Recently I keynoted at two conferences in the same week that both reflected the state of European dialogue on sustainability — from two very different perspectives.
The first, on Global Systems Science, seemed to me a major step forward on how systems thinking can be applied to sustainability issues. Attending this conference were not just the usual climate experts and ecological economists with a systems orientation (though there were plenty of these); there were central bankers there. And experts in high-end supercomputers. And the whole thing was funded not by the environmental part of the European Commission, but by the part that manages policy on information technology (“DG-CONNECT”).
When I say “major step forward,” I mean a chance for real novelty. For those who like the geeky world of computer models and who know what “agent-based” means, there was plenty of that. But there was also a 200-page background paper that noted, among other things, that the state of the art in modeling for sustainability really had not advanced much since the publication of The Limits to Growth and its application of system dynamics — at least, in any paradigmatic sense.
What was new was … well, unfinished, more like a groping, but the groping was pulling together complex adaptive systems theory, high performance computing, archeological time scales, and more. It was enlightening to listen to a panel of central bankers (from the ECB, Bank of England, etc.) reflect on the “sustainability” of their “systems” … though it was still clear that these systems have very little meaningful coupling to the actual, physical world.
That could change, if the world’s reserve currency (currently the US dollar) changes. In what can only be described as a bold move, Klaus Töpfer, former head of UNEP and now director of the Institute for Advanced Sustainability Studies, presented a paper that takes seriously a suggestion by the governor of the Chinese central bank, made a few years ago, to move gradually toward a new global reserve currency, starting with greater use of the IMF’s “Special Drawing Rights.” The oft-cited metaphor was “feeling for stones while crossing the river”: take one step at a time, and trust that the next step will emerge. Eventually, we would arrive at a new international reserve currency based on a basket of commodities — that is, linked directly to stuff in the real world. Most of those are, in turn, affected by things like climate change. That would be a huge shift, even though the typical answer to questions about money’s link to the real world is that, well, it already is linked. That is a hard answer to swallow when one looks at the historical data, which shows pure financial transactions rocketing upward until they dwarf, literally, transactions that involve real stuff.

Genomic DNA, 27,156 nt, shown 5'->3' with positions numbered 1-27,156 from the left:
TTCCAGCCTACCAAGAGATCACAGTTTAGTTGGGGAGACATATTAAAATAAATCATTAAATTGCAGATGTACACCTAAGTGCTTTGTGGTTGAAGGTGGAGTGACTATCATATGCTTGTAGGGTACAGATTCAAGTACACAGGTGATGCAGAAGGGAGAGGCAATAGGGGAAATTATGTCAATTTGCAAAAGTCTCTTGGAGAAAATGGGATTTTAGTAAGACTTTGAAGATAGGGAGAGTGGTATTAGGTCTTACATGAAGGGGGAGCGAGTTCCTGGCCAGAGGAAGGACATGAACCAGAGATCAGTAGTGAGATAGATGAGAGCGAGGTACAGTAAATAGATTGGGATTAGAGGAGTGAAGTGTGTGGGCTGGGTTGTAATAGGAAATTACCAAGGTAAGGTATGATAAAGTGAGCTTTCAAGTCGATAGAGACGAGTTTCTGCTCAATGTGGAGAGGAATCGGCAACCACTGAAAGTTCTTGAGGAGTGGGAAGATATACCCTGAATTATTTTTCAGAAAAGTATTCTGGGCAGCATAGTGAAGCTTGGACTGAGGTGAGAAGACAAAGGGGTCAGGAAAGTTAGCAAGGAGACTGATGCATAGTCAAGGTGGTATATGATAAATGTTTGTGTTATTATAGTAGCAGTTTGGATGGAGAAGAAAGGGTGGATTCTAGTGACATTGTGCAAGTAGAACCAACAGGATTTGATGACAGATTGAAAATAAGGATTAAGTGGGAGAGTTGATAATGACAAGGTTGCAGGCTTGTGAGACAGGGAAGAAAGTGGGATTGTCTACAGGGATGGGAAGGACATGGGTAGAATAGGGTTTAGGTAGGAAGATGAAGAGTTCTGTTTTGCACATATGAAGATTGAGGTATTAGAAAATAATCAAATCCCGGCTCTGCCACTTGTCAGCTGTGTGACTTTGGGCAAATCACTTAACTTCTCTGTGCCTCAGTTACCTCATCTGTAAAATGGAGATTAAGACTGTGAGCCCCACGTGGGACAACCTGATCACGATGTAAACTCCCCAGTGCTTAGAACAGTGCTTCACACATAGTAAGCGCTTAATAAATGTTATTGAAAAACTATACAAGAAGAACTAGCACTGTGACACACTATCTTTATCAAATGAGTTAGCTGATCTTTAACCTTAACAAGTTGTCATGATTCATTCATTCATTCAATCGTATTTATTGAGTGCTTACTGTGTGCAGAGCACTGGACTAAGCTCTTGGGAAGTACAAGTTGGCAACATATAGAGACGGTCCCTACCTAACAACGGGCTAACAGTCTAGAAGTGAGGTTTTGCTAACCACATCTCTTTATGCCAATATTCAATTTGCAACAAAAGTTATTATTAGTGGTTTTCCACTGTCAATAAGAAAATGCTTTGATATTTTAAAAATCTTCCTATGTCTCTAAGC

In any event, if these kinds of big-concept sustainability and systems think-fests are of interest to you, I recommend a visit to the GSS blog, where you can download all the papers and share in the intellectual groping for yourself.
Two days later, I was in Vienna, joining friends and colleagues in the European Sustainable Development Network (ESDN). This network gathers Europe’s top national policy makers on sustainability to reflect on where the field is now, in much more practical terms. Lately, the ESDN annual meeting has not been the most celebratory of gatherings: sustainable development is widely considered to have been sidelined in Europe. Economic growth, and the “Lisbon Strategy,” is dominant and still ascendent, thanks especially to the ongoing economic crisis.
But hang on, I noted to my ESDN friends and colleagues: if you look closer, a big part of what’s happened is that the sustainability agenda has been absorbed into the mainstream of European policy making. Sustainability goals are clearly integrated into new multi-billion-euro R&D programs, development strategies, legislation … In fact, this is what partial victory looks like. The role of sustainability policy professionals must, however, continue to evolve: government officials holding the SD portfolio must now become something like the “sustainability conscience” of these programs, making sure that these newly adopted goals really mean something, across the whole of government.
Of course, the above is a gross simplification of both two-day gatherings, which explored the complex worlds of systems science and sustainability policy in depth, and in nuanced ways. But I could not help but notice the differences: the first meeting was pushing out ahead and breaking new ground, while the second was dealing with the realities of institutionalization — and trying to related to the rest of European policy making. The first meeting involved big concepts that were dizzying and sometimes a bit vague; the second required a marshaling of one’s energies to keep scaling the walls of apparent indifference. Two very different contexts and challenges, for the people involved, even though both are dealing with the same issues and problems.
So, to both groups, and to all of us pushing forward on sustainability, I say: courage!